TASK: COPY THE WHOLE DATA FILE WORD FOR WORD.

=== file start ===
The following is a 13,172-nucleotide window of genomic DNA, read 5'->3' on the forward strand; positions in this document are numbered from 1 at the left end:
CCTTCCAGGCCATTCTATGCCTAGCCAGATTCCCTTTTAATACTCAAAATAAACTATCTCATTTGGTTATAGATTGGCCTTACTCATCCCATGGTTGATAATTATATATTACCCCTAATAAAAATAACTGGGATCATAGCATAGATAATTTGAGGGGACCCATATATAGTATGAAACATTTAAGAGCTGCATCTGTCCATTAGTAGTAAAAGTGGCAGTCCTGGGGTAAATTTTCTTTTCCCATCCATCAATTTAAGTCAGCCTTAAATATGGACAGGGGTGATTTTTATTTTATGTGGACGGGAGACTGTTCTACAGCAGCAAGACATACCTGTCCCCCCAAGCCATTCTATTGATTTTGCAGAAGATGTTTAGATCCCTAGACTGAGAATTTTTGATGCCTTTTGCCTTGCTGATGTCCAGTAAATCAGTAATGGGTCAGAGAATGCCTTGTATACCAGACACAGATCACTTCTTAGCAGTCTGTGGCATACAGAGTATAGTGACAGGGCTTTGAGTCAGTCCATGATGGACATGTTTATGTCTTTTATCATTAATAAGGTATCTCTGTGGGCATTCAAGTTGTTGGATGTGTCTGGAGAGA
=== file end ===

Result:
The following is a 13,172-nucleotide window of genomic DNA, read 5'->3' on the forward strand; positions in this document are numbered from 1 at the left end:
CCTTCCAGGCCATTCTATGCCTAGCCAGATTCCCTTTTAATACTCAAAATAAACTATCTCATTTGGTTATAGATTGGCCTTACTCATCCCATGGTTGATAATTATATATTACCCCTAATAAAAATAACTGGGATCATAGCATAGATAATTTGAGGGGACCCATATATAGTATGAAACATTTAAGAGCTGCATCTGTCCATTAGTAGTAAAAGTGGCAGTCCTGGGGTAAATTTTCTTTTCCCATCCATCAATTTAAGTCAGCCTTAAATATGGACAGGGGTGATTTTTATTTTATGTGGACGGGAGACTGTTCTACAGCAGCAAGACATACCTGTCCCCCCAAGCCATTCTATTGATTTTGCAGAAGATGTTTAGATCCCTAGACTGAGAATTTTTGATGCCTTTTGCCTTGCTGATGTCCAGTAAATCAGTAATGGGTCAGAGAATGCCTTGTATACCAGACACAGATCACTTCTTAGCAGTCTGTGGCATACAGAGTATAGTGACAGGGCTTTGAGTCAGTCCATGATGGACATGTTTATGTCTTTTATCATTAATAAGGTATCTCTGTGGGCATTCAAGTTGTTGGATGTGTCTGGAGAGA